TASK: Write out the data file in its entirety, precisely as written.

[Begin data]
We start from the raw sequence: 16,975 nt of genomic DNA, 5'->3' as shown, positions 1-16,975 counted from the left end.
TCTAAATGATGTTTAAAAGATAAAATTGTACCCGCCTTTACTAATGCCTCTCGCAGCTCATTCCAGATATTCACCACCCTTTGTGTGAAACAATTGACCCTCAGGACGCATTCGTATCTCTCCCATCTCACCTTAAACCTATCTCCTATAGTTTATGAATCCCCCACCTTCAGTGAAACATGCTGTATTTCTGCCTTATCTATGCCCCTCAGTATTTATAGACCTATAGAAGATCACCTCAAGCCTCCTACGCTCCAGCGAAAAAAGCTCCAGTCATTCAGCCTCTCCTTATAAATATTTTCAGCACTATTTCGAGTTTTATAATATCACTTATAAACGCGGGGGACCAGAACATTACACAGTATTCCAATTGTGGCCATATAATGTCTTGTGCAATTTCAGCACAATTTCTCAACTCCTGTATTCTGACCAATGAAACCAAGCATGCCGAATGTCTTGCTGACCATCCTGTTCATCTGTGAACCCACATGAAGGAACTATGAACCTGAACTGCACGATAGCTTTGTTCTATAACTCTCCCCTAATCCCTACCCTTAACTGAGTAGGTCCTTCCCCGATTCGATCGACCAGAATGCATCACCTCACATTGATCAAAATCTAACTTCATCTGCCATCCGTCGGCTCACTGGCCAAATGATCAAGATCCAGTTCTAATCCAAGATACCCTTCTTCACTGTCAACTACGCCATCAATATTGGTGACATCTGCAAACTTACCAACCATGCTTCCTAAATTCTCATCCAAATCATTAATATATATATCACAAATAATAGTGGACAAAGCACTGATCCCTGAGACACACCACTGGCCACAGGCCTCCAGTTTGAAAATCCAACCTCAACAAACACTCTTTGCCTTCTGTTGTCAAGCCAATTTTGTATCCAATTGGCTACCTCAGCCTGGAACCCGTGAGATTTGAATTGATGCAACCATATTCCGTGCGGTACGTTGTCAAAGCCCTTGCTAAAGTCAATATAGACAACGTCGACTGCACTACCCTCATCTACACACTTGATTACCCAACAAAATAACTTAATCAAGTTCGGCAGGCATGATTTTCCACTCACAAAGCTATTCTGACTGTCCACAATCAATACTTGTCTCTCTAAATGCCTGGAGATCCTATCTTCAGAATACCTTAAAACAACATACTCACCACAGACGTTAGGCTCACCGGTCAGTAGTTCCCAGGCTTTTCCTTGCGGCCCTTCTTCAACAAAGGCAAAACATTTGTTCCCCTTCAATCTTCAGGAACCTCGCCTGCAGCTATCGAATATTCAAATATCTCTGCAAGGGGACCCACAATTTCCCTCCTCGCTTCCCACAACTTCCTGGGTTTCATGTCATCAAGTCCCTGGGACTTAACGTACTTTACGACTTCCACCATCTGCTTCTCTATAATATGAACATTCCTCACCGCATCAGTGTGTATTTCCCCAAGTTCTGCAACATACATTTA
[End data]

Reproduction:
We start from the raw sequence: 16,975 nt of genomic DNA, 5'->3' as shown, positions 1-16,975 counted from the left end.
TCTAAATGATGTTTAAAAGATAAAATTGTACCCGCCTTTACTAATGCCTCTCGCAGCTCATTCCAGATATTCACCACCCTTTGTGTGAAACAATTGACCCTCAGGACGCATTCGTATCTCTCCCATCTCACCTTAAACCTATCTCCTATAGTTTATGAATCCCCCACCTTCAGTGAAACATGCTGTATTTCTGCCTTATCTATGCCCCTCAGTATTTATAGACCTATAGAAGATCACCTCAAGCCTCCTACGCTCCAGCGAAAAAAGCTCCAGTCATTCAGCCTCTCCTTATAAATATTTTCAGCACTATTTCGAGTTTTATAATATCACTTATAAACGCGGGGGACCAGAACATTACACAGTATTCCAATTGTGGCCATATAATGTCTTGTGCAATTTCAGCACAATTTCTCAACTCCTGTATTCTGACCAATGAAACCAAGCATGCCGAATGTCTTGCTGACCATCCTGTTCATCTGTGAACCCACATGAAGGAACTATGAACCTGAACTGCACGATAGCTTTGTTCTATAACTCTCCCCTAATCCCTACCCTTAACTGAGTAGGTCCTTCCCCGATTCGATCGACCAGAATGCATCACCTCACATTGATCAAAATCTAACTTCATCTGCCATCCGTCGGCTCACTGGCCAAATGATCAAGATCCAGTTCTAATCCAAGATACCCTTCTTCACTGTCAACTACGCCATCAATATTGGTGACATCTGCAAACTTACCAACCATGCTTCCTAAATTCTCATCCAAATCATTAATATATATATCACAAATAATAGTGGACAAAGCACTGATCCCTGAGACACACCACTGGCCACAGGCCTCCAGTTTGAAAATCCAACCTCAACAAACACTCTTTGCCTTCTGTTGTCAAGCCAATTTTGTATCCAATTGGCTACCTCAGCCTGGAACCCGTGAGATTTGAATTGATGCAACCATATTCCGTGCGGTACGTTGTCAAAGCCCTTGCTAAAGTCAATATAGACAACGTCGACTGCACTACCCTCATCTACACACTTGATTACCCAACAAAATAACTTAATCAAGTTCGGCAGGCATGATTTTCCACTCACAAAGCTATTCTGACTGTCCACAATCAATACTTGTCTCTCTAAATGCCTGGAGATCCTATCTTCAGAATACCTTAAAACAACATACTCACCACAGACGTTAGGCTCACCGGTCAGTAGTTCCCAGGCTTTTCCTTGCGGCCCTTCTTCAACAAAGGCAAAACATTTGTTCCCCTTCAATCTTCAGGAACCTCGCCTGCAGCTATCGAATATTCAAATATCTCTGCAAGGGGACCCACAATTTCCCTCCTCGCTTCCCACAACTTCCTGGGTTTCATGTCATCAAGTCCCTGGGACTTAACGTACTTTACGACTTCCACCATCTGCTTCTCTATAATATGAACATTCCTCACCGCATCAGTGTGTATTTCCCCAAGTTCTGCAACATACATTTA